Saturday, 26 December 2015

Russ Whitney manages stress using guided imagery

There are three core principles Russ Whitney prescribes to make sure imagery works. Firstly,the mind-body connection allows images created in the mind to feel almost as real as external events to the body. Secondly, an altered state makes you more capable of faster, more intense healing, learning, and performance. It reinforces your sense of control which helps you feel better and do better.

Russ Whitney guides based on recent studies,guided imagery helps achieve stress relief along with its accompanying symptoms such as migraine, nausea and chronic pain. Imagery has proven its efficacy in treating post-traumatic stress disorder (PTSD) and in encouraging a positive mental attitude.

The best part Russ Whitney prefers about guided imagery is that it can be done by anyone. Below are some practical tips Russ Whitney ensures to achieve the benefits of this powerful technique.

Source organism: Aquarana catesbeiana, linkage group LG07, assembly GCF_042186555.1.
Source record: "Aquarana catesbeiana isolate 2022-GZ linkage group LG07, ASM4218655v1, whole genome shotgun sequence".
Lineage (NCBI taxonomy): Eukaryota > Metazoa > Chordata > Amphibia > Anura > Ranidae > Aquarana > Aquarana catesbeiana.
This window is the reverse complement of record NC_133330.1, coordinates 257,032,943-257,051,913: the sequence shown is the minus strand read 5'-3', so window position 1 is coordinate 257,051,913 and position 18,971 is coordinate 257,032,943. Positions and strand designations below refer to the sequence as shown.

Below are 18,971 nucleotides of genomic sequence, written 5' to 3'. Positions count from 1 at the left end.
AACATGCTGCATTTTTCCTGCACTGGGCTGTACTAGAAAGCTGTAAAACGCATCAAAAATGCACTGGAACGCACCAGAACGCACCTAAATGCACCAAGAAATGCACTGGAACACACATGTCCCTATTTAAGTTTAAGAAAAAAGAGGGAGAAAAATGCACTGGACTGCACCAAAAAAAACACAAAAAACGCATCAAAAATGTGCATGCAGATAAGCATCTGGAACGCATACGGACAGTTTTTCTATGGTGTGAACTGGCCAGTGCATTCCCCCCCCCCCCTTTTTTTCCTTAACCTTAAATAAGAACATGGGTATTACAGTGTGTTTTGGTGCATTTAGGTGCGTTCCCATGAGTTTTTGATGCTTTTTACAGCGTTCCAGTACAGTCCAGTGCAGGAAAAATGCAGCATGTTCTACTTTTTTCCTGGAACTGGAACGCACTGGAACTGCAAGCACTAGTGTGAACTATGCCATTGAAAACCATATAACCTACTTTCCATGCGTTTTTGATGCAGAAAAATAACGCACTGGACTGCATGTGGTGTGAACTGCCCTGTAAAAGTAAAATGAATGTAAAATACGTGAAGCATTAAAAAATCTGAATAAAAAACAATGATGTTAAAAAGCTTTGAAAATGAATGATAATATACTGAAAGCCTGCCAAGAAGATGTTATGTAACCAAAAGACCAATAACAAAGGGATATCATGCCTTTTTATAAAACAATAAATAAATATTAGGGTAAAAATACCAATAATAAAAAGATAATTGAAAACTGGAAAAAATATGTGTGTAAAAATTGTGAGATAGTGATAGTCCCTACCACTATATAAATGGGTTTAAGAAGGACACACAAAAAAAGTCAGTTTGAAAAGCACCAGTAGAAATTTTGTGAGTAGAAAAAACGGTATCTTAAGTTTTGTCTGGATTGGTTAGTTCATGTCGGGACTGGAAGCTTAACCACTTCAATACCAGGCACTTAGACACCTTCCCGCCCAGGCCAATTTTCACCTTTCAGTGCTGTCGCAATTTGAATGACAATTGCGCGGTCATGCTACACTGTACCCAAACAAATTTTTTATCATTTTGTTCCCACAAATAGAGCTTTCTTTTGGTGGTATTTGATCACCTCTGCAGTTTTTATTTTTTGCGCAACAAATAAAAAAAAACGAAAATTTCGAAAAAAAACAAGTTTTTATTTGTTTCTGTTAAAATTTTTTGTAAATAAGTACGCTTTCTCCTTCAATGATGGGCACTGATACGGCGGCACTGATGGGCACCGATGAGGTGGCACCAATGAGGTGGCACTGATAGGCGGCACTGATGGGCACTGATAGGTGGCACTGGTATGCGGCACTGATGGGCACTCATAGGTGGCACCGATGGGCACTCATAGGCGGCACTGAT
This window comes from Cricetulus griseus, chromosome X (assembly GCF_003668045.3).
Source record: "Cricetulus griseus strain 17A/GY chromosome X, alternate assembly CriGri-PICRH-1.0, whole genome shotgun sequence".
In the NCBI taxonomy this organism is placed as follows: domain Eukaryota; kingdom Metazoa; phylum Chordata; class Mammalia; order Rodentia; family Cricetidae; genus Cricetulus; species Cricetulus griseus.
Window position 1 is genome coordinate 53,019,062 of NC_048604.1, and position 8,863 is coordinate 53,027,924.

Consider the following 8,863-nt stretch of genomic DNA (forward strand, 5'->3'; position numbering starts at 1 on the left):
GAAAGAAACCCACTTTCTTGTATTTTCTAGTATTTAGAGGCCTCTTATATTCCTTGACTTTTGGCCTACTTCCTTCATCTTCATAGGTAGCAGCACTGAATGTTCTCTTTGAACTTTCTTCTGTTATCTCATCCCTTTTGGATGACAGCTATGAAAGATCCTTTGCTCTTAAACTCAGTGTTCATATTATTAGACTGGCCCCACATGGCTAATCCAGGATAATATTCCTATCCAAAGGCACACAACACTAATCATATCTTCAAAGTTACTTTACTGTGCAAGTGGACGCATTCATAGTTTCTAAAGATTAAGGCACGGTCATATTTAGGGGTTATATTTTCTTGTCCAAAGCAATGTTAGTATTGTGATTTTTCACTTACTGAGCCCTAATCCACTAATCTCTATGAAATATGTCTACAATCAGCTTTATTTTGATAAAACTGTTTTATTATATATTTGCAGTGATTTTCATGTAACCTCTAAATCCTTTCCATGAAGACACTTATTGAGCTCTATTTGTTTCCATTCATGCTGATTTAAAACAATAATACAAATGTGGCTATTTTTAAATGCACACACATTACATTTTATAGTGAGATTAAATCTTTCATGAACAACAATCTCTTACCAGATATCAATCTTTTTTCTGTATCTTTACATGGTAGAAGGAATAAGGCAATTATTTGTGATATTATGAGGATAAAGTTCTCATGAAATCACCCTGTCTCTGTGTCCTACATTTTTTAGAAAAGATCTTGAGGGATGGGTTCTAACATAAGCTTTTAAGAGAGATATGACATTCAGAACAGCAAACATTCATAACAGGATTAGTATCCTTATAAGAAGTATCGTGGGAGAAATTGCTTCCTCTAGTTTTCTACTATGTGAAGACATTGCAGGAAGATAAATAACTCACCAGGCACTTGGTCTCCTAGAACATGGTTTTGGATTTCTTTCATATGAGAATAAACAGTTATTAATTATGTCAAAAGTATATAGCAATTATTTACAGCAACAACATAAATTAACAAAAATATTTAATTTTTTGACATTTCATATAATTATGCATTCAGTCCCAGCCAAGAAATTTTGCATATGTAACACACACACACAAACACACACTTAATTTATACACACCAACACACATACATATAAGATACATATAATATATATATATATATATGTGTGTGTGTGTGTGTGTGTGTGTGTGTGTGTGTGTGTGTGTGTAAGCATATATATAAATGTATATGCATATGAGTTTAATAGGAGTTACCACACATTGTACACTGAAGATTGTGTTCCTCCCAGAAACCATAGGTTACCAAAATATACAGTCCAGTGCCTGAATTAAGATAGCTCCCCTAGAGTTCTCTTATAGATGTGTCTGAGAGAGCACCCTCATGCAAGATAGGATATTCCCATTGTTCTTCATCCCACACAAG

Make a schedule.

Start with 15 minutes of practice each day. Commit to doing two sessions every day so you establish a routine. The more you do it, the better you get at it. Do this routine without fail for three weeks.

Find a quiet spot.

You can practice imagery just about anywhere, but it's better to have a dedicated space for it. When you're just starting to use imagery in learning how to reduce stress and anxiety, you need a room where you can sit, relax, and close your eyes for 15 minutes-without disturbance.

Select an imagery that makes you feel good:

You can choose a favorite place, a happy moment, a symbolic image that unlocks your creativity, or any imagery that evokes transcendent feelings. Whatever imagery you choose, make sure that it elicits an emotion and that it works.

Don't put any pressure into it.

When you're learning to meditate, you might lose focus and feel like you aren't doing it right. It's the same way when you start out with imagery. Whenever you encounter some problems staying awake during your imagery session, you may consider doing:

1. Sit up on a chair or cross-legged on the floor instead of lying down;
2. Try a session with eyes half open instead of fully closed, and
3. Pick an imagery session when you're well rested or before you go to bed.

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